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Are You Ready to Rock Recreational Marijuana?

As recreational marijuana markets roll out, how will the Green Rush change retail?

Those not lucky enough to be there in person saw the media reports: On July 1, 2017, the first day of recreational cannabis sales in Nevada, long lines of eager, excited customers waited at dispensaries under the blazing desert sun. Dispensaries opened at midnight to celebrate the beginning of adult-use sales. National and local news crews covered the historic event, just as they did in Colorado in 2014, followed by Washington State and Oregon, as well as Massachusetts, Maine, and Alaska. Nevada was the fifth state to go recreational.

By July 4, Independence Day, media reports made it seem as if every bud in Nevada had gone up in smoke, maybe because of high demand. Lady Luck smiled on Nevada dispensaries, it seemed, as long as the flower kept flowing.

“That was a distribution problem, as opposed to a product-supply problem. There always has been enough products, but the issue that got publicized was related to distribution,” Andrew Jolley said. Jolley is founder of Las Vegas dispensary The+Source and a member of the Green Ribbon advisory panel working with the state to develop policy and regulations for the cannabis industry.

The Source Las Vegas Marijuana Dispensary

“Nevada, with the implementation of recreational sales, created a new license category called Distribution. The distribution companies transport the product between the growers and dispensaries, and those people, since they weren’t already up and running for medical, they weren’t able to get up and running or licensed in time,” Jolley explained. “There was some fighting and disagreement about who should be able to distribute and how that would work. Ultimately, the Department of Taxation was able to accelerate the time frame, to get some companies approved to distribute. I’m not aware of any companies that completely ran out of product. I’ve heard stories of people running out of specific products, but not all inventory.”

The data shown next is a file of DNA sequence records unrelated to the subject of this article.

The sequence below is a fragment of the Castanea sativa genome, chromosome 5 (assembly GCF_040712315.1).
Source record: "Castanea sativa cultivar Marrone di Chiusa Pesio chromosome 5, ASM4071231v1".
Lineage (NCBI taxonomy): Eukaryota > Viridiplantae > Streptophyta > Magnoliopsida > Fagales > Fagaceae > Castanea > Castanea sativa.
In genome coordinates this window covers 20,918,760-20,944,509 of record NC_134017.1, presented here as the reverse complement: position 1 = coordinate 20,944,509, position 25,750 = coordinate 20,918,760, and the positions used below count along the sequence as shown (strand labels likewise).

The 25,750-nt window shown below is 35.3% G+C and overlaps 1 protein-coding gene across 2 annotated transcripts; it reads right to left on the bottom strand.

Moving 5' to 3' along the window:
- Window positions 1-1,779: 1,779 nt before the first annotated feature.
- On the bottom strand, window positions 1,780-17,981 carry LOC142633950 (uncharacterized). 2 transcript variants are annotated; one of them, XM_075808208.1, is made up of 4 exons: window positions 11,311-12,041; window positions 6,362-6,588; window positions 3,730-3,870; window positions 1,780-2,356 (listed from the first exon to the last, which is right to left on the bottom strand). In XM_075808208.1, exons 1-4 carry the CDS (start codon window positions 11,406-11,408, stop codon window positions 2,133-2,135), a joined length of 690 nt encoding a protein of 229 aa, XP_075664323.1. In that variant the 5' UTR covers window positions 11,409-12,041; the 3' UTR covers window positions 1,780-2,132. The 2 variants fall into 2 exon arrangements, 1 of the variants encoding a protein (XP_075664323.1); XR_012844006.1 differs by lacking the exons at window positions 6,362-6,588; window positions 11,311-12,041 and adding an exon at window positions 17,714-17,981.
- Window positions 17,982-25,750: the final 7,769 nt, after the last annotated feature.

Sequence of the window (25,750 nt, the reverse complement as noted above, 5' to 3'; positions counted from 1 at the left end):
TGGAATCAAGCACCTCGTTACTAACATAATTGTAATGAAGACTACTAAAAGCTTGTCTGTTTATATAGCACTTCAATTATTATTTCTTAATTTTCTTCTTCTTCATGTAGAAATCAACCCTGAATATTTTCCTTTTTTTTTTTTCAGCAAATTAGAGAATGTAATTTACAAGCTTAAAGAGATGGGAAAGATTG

California, the sixth largest cannabis economy in the world, is poised to start recreational sales January 1, 2018. While Colorado continues to be the gold standard for implementation of a successful state regulatory scheme, a smooth roll-out in California may help accelerate recreational sales globally by establishing what experts predict will be the largest U.S. market—and a very competitive one. To promote growth, state officials in Oregon and Nevada have taken a proactive, even supportive, role in implementing regulatory infrastructure for the legal cannabis industry, and many speculate California will do the same as its regulatory scheme is put into place.

But, if you’re making long-term plans for your existing storefront dispensary in any legal state that isn’t already doing recreational sales, you’re probably trying to imagine what recreational retail will look like when it finally happens in your area.

“The recreational program has done really well and has been successful because it built upon the regulations in place for the medical program here in Nevada.” —Andrew Jolley, The+Source

Jolley pointed out Nevada was in a unique situation. The time span between allowing medical dispensaries to open and allowing recreational sales was fairly short, allowing state government to implement a comprehensive regulatory scheme based on existing statewide medical regulations.

“Our first store opened on December 10, 2015. The very first dispensary in Nevada opened the summer of 2015, so I think we were maybe the fifth store to open,” Jolley said. “Then in November ’16, [recreational use] passed in the election. Our state department of taxation decided to jump-start recreational sales by creating the Early Start Program, and that began July 1 of this year. Compared to Colorado, or even California, it was a pretty accelerated timeline. The recreational program has done really well and has been successful because it built upon the regulations in place for the medical program here in Nevada.”